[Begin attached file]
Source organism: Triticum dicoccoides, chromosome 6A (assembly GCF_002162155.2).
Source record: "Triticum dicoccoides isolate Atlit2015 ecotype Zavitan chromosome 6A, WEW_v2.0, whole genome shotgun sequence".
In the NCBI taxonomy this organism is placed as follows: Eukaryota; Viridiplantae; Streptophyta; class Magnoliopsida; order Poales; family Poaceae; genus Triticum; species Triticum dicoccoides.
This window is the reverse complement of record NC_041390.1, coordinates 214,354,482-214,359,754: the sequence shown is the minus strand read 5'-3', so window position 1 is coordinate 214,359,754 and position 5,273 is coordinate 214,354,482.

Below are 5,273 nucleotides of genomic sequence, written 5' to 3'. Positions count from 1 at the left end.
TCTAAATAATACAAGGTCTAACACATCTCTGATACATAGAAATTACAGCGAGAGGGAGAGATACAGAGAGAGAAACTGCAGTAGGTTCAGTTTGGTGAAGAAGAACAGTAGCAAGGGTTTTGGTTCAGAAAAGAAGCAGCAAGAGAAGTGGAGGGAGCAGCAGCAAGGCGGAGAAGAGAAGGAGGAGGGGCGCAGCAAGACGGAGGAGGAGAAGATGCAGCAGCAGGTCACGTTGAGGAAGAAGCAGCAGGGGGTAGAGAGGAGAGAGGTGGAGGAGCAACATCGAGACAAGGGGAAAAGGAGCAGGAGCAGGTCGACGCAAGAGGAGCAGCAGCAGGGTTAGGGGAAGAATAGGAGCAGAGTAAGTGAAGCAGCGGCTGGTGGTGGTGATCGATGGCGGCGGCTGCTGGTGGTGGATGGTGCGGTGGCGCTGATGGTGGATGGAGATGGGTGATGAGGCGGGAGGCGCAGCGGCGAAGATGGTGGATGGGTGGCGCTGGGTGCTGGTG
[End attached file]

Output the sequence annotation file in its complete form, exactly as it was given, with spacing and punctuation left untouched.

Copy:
Source organism: Triticum dicoccoides, chromosome 6A (assembly GCF_002162155.2).
Source record: "Triticum dicoccoides isolate Atlit2015 ecotype Zavitan chromosome 6A, WEW_v2.0, whole genome shotgun sequence".
In the NCBI taxonomy this organism is placed as follows: Eukaryota; Viridiplantae; Streptophyta; class Magnoliopsida; order Poales; family Poaceae; genus Triticum; species Triticum dicoccoides.
This window is the reverse complement of record NC_041390.1, coordinates 214,354,482-214,359,754: the sequence shown is the minus strand read 5'-3', so window position 1 is coordinate 214,359,754 and position 5,273 is coordinate 214,354,482.

Below are 5,273 nucleotides of genomic sequence, written 5' to 3'. Positions count from 1 at the left end.
TCTAAATAATACAAGGTCTAACACATCTCTGATACATAGAAATTACAGCGAGAGGGAGAGATACAGAGAGAGAAACTGCAGTAGGTTCAGTTTGGTGAAGAAGAACAGTAGCAAGGGTTTTGGTTCAGAAAAGAAGCAGCAAGAGAAGTGGAGGGAGCAGCAGCAAGGCGGAGAAGAGAAGGAGGAGGGGCGCAGCAAGACGGAGGAGGAGAAGATGCAGCAGCAGGTCACGTTGAGGAAGAAGCAGCAGGGGGTAGAGAGGAGAGAGGTGGAGGAGCAACATCGAGACAAGGGGAAAAGGAGCAGGAGCAGGTCGACGCAAGAGGAGCAGCAGCAGGGTTAGGGGAAGAATAGGAGCAGAGTAAGTGAAGCAGCGGCTGGTGGTGGTGATCGATGGCGGCGGCTGCTGGTGGTGGATGGTGCGGTGGCGCTGATGGTGGATGGAGATGGGTGATGAGGCGGGAGGCGCAGCGGCGAAGATGGTGGATGGGTGGCGCTGGGTGCTGGTG